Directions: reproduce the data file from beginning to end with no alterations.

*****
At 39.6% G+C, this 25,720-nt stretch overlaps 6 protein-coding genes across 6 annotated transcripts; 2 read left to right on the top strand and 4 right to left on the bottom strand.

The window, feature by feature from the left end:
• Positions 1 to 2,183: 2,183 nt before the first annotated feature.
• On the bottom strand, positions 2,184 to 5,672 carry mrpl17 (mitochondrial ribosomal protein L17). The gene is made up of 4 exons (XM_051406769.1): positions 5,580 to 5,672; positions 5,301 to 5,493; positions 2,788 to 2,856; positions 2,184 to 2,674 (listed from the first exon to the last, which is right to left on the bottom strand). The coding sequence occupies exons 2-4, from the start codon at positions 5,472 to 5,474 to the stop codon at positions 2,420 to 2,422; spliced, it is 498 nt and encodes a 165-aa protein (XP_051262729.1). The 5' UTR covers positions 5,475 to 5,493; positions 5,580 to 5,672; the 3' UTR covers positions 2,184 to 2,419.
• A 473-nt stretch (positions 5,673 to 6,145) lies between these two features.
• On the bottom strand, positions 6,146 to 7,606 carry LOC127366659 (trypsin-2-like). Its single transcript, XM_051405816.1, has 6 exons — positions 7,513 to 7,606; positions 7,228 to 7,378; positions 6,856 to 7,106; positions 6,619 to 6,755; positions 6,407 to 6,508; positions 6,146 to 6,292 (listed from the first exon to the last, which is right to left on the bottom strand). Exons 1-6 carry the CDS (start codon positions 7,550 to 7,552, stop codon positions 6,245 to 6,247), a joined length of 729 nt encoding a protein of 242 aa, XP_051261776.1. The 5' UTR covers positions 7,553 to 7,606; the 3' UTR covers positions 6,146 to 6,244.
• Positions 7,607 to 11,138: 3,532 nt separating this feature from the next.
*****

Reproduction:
At 39.6% G+C, this 25,720-nt stretch overlaps 6 protein-coding genes across 6 annotated transcripts; 2 read left to right on the top strand and 4 right to left on the bottom strand.

The window, feature by feature from the left end:
• Positions 1 to 2,183: 2,183 nt before the first annotated feature.
• On the bottom strand, positions 2,184 to 5,672 carry mrpl17 (mitochondrial ribosomal protein L17). The gene is made up of 4 exons (XM_051406769.1): positions 5,580 to 5,672; positions 5,301 to 5,493; positions 2,788 to 2,856; positions 2,184 to 2,674 (listed from the first exon to the last, which is right to left on the bottom strand). The coding sequence occupies exons 2-4, from the start codon at positions 5,472 to 5,474 to the stop codon at positions 2,420 to 2,422; spliced, it is 498 nt and encodes a 165-aa protein (XP_051262729.1). The 5' UTR covers positions 5,475 to 5,493; positions 5,580 to 5,672; the 3' UTR covers positions 2,184 to 2,419.
• A 473-nt stretch (positions 5,673 to 6,145) lies between these two features.
• On the bottom strand, positions 6,146 to 7,606 carry LOC127366659 (trypsin-2-like). Its single transcript, XM_051405816.1, has 6 exons — positions 7,513 to 7,606; positions 7,228 to 7,378; positions 6,856 to 7,106; positions 6,619 to 6,755; positions 6,407 to 6,508; positions 6,146 to 6,292 (listed from the first exon to the last, which is right to left on the bottom strand). Exons 1-6 carry the CDS (start codon positions 7,550 to 7,552, stop codon positions 6,245 to 6,247), a joined length of 729 nt encoding a protein of 242 aa, XP_051261776.1. The 5' UTR covers positions 7,553 to 7,606; the 3' UTR covers positions 6,146 to 6,244.
• Positions 7,607 to 11,138: 3,532 nt separating this feature from the next.